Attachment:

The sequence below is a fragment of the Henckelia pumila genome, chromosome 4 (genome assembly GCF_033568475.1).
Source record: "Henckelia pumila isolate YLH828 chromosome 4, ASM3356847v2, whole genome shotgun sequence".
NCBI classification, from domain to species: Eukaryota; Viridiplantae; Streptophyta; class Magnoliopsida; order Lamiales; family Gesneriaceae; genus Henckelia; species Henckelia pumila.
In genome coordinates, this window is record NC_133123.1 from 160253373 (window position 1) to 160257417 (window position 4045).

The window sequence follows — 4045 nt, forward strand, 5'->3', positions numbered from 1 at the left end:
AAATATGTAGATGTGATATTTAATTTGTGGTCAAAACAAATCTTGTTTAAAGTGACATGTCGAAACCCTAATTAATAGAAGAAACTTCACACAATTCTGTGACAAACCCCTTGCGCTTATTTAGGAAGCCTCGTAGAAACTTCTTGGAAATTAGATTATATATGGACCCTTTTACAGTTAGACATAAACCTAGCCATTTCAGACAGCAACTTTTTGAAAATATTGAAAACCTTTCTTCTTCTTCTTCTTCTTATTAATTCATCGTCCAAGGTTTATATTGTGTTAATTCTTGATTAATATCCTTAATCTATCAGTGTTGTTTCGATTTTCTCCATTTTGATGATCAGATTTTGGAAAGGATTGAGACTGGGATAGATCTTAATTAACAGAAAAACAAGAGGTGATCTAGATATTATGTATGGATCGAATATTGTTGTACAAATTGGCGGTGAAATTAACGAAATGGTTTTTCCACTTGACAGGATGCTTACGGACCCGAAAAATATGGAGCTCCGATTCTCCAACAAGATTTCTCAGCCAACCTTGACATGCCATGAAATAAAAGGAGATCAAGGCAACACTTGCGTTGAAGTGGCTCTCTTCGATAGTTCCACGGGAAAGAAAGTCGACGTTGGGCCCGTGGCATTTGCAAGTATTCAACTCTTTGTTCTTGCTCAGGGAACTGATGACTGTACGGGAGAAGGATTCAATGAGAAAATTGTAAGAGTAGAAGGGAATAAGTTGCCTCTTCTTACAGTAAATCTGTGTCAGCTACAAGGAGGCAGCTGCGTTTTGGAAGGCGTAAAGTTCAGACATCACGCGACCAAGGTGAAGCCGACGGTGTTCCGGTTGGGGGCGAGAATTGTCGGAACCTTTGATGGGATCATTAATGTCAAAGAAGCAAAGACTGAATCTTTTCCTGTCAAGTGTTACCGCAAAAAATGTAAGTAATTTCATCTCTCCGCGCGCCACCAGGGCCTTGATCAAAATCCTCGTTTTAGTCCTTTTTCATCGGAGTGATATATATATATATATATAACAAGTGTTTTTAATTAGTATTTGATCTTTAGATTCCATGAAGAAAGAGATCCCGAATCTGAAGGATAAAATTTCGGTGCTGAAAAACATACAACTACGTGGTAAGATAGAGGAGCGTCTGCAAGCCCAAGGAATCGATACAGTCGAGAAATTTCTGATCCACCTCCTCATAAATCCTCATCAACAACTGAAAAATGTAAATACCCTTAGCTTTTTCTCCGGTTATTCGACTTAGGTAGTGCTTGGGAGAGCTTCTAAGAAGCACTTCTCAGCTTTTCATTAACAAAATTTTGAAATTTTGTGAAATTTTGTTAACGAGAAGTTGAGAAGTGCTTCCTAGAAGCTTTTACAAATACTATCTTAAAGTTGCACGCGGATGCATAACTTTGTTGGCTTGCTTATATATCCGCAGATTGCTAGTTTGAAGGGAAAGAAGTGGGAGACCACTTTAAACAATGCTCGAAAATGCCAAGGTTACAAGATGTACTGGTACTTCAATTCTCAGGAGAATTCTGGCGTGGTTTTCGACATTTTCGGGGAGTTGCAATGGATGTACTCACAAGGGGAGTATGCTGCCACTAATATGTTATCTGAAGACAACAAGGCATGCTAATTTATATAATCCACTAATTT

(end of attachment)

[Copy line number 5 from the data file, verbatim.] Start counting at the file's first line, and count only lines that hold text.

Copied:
The window sequence follows — 4045 nt, forward strand, 5'->3', positions numbered from 1 at the left end: